Clara Clarke Steele arrived in Atlanta, Georgia, in the immediate wake of the hurricane. She carried with her an infant son, a few contacts, and a desperate need to find work. Able and determined, she quickly found employment with Atlanta’s first families. Sometime after 1928 May Patterson Goodrum hired Clara as a caregiver for May’s aging mother, Mollie. Clara had found her last home.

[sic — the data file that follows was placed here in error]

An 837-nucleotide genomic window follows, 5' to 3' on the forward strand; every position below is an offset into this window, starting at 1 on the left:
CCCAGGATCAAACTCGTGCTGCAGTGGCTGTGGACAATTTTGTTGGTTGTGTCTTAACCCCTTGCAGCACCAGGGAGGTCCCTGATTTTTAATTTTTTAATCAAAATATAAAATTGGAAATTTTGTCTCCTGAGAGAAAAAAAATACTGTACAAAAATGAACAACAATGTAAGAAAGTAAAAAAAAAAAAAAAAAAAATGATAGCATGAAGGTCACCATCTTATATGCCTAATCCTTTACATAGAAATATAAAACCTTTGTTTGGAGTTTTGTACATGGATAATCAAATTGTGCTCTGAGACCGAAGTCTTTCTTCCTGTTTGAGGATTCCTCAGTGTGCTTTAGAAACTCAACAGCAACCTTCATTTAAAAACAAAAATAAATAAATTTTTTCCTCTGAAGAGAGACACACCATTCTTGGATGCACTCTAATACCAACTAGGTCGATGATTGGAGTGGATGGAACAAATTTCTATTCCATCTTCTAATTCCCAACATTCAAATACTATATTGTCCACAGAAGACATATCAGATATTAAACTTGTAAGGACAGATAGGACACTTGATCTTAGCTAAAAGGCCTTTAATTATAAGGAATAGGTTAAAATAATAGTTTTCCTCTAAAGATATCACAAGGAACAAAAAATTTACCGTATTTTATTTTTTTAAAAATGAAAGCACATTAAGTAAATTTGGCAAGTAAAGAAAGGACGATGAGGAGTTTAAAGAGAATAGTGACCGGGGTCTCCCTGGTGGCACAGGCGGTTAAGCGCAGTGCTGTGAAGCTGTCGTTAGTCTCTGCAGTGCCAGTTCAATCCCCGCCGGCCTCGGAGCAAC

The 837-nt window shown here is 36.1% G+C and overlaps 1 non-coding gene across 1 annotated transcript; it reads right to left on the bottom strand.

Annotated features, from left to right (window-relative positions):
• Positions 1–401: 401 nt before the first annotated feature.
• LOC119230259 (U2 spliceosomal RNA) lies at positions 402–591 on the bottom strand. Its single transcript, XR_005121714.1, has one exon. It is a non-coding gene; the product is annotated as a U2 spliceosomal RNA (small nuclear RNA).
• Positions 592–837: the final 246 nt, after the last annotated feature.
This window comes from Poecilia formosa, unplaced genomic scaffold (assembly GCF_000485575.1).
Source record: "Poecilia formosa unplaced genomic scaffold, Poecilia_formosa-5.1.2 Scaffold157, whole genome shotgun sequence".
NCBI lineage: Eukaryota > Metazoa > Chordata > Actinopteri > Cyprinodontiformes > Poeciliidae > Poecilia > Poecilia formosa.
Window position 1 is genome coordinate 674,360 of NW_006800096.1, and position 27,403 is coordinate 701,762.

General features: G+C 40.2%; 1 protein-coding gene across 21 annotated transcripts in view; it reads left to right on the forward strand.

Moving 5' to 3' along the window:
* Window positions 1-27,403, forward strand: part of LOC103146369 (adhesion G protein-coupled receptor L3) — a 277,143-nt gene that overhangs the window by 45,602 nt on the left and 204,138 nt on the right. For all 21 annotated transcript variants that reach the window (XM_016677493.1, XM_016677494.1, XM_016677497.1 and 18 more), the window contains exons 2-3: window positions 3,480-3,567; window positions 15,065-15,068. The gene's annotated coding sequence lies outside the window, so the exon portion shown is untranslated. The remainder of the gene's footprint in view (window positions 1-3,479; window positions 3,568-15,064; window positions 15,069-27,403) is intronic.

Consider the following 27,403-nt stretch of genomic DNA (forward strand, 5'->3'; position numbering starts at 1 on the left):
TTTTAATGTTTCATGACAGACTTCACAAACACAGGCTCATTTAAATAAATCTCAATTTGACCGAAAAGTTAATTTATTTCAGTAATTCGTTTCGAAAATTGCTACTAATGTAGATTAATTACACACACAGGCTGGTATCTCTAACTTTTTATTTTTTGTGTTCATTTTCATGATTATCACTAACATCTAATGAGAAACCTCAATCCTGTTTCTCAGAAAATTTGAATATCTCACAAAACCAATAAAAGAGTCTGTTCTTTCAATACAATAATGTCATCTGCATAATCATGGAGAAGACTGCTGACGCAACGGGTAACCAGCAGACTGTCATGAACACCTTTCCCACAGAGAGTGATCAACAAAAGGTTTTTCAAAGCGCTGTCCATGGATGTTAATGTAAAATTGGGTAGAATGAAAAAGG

In 1930 May, Clara, and Mollie moved to their newly built house at 256 West Paces Ferry Road. The Regency home, formal grounds gardens were charming, and perhaps reminded the English expatriate of the country and aristocratic legacies she had fled six years earlier. Soon after taking up residence, May promoted Clara to housekeeper. For the next fifteen years “Miss Clara” presided over a staff that included butlers, maids, nurses, gardeners and a night watchman. On the property she was ubiquitous, agile and beloved. The relationship with her empathetic employer, who also hailed from the working class, took on a complexion of sibling love. At times it was difficult to determine where May left off and Clara began. Clara took her meals at the dining room table with the lady of the manor, enjoyed free access to the household automobiles, and likely had ready use of May’s credit around town. Her sense of style was intoxicating. How many Atlanta housekeepers wore furs and white gloves?